Jorge Posada continued to show that his presumptive last season in Pinstripes would have its moments when he homered in the ninth inning in Yankee Stadium on April 14, 2011, tying the game against the Orioles 5-5 and sending it into extra innings. Showing the depleted fast ball that dogged his whole season, Phil Hughes gave up all five runs, but rbi’s by Robinson Cano, Mark Teixeira, Alex Rodriguez, and Russell Martin got it close. And in the 10th inning, Nick Swisher drove Tex in with a sac fly for the first celebratory pie of 2011.
April 14 is a good day to pay tribute to former Yankee All Star catcher Elston Howard. It was on this day in 1955 that he became the first black to wear the Yankee Pinstripes. He singled in his first at bat as the Yanks beat the Red Sox, 8-4.
Then on this day in 1967, young Red Sox hurler Bill Rohr threw no-hit ball at the Yanks for 8.7 innings in Yankee Stadium in his major league debut. Elston Howard singled on a 3-2 pitch with two outs in the ninth to rescue the Yanks from the no-no, although they did fall 3-0.
Righthander Phil Hughes made his first 2012 Yankee Stadium start a stinker by giving up home runs to Chris Iannetta and Howie Kendrick and an Albert Pujols double for six runs in a 7-1 loss to Anaheim. Current new Yankee Vernon Wells homered off David Phelps, making his Yankee Stadium debut, for the last run by the visitors.
Ricky Ledee had one of those nights on April 14, 2000, everyone thought he was capable of, as he doubled twice, walked three times, scored two runs, and knocked in one. Roger Clemens survived the 7-5 win over the Royals, and Jorge Posada got the Yanks going with a two-run, second-inning tater.
Hard-luck starter Lefty Gomez lost his second consecutive Opening Day 1-0 game when Bobo Newsom of the Washington Nationals bested him, allowing but four hits in Griffith Stadium on this day in 1936.
If you were trying to verify by the calendar that the 27-time Champs didn’t make it to their first World Series until 1921, and win one until two seasons later, April 14 is not the day to check; it was good to the New Yorkers so many years ago. In 1910, they tied the Red Sox, 4-4, in 14 innings with Hippo Vaughn going the distance.
Jack Chesbro threw a six-hitter and homered in an 8-2 win over the Boston Pilgrims on April 14, 1904. On a chilly day in New York’s Hilltop Park, the Highlanders pounced on Cy Young for five runs in the first inning. Then two years later, Chesbro outlasted the immortal Young and the same club in a 2-1 win in 1906. They played to a 1-1 tie through 11, and New York plated an unearned run in the 12th.
On April 14, 1905, the Highlanders won yet again, with Jack Chesbro beating Washington, 4-2.
Finally the run of early Highlander April 14 wins culminates with a 1-0, 12-inning shutout of the A’s in 1908 behind Slow Joe Doyle. Nick Carter matched Doyle through 11, and Highlander rightfielder Jack Coombs drove in Red Kleinow to win it. On that same day Boston’s AL team played their first game using the name “Red Sox.”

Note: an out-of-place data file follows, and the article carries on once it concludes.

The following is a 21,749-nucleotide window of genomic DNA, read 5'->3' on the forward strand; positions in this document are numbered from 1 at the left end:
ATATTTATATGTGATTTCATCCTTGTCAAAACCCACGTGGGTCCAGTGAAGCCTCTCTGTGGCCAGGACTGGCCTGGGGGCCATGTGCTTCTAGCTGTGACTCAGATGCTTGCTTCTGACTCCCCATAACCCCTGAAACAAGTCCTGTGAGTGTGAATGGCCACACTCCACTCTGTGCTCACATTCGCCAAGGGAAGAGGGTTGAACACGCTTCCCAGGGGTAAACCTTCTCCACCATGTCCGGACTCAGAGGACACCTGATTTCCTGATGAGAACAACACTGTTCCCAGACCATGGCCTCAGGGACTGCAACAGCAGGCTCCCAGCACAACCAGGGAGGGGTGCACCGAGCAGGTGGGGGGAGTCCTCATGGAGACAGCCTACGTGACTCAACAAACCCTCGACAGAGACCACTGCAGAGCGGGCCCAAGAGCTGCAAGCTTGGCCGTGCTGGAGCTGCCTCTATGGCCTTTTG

He arrived in the Bronx with some fanfare coming off the Yankee victory over the Phillies (for whom he pitched) in the World Series in 2009, but when the Yankees assigned newly signed right-hander Chan Ho Park to the 15-day disabled list on April 14, 2010, it was the first of several signs this partnership would not work out. Park would be released a few months later.
The Yanks released first baseman Nick Etten and bullpen stalwart Johnny Murphy on April 14, 1947. Ten years earlier, a judge freed Tommy Henrich from his contract with Cleveland, and he signed with the Bombers four days later. He became known as “Old Reliable,” and would star in the Bronx for 11 seasons, blasting 183 roundtrippers with 795 rbi’s during that time.
Joe McCarthy managed his first Yankee regular-season game on April 14, 1931, a 6-3 win over the Boston Red Sox.
There was concern all around when the Yankees placed righty Joba Chamberlain on the Major League bereavement list on April 14, 2008, with his father doing quite poorly, but thankfully he would recover. Also, infielder Wilson Betemit was placed on the 15-day disabled list with conjunctivitis. Their spots were filled by recalling catcher Chad Moeller and righthander Jonathan Albaladejo from AAA Scranton/Wilkes-Barre. Finally, righty hurler Humberto Sanchez was transferred from the 15-day to the 60-day disabled list.
The big blow in the Yanks’ 11-8 victory over the Blue Jays on April 14, 2003, was Hideki Matsui‘s three-run jack in the sixth, but the game was more about poor pitching than good hitting. Nineteen walks were issued, and the two teams amassed 95 plate appearances between them in a nine-inning game.
President Taft became the first president to throw out the ceremonial first pitch at Opening Day on April 14, 1910. He attended a lot of games, and would have thrown out the first pitch on April 14 in 1912, but he was dealing with the sinking of the Titanic, which occurred on that same date.
Yankee third baseman Graig Nettles hit four home runs in a doubleheader split with the Indians (his former team) on April 14, 1974. The New Yorkers took the opener 9-5, then fell in the nightcap 9-6. Nettles would tie the major league record with 11 April home runs that year.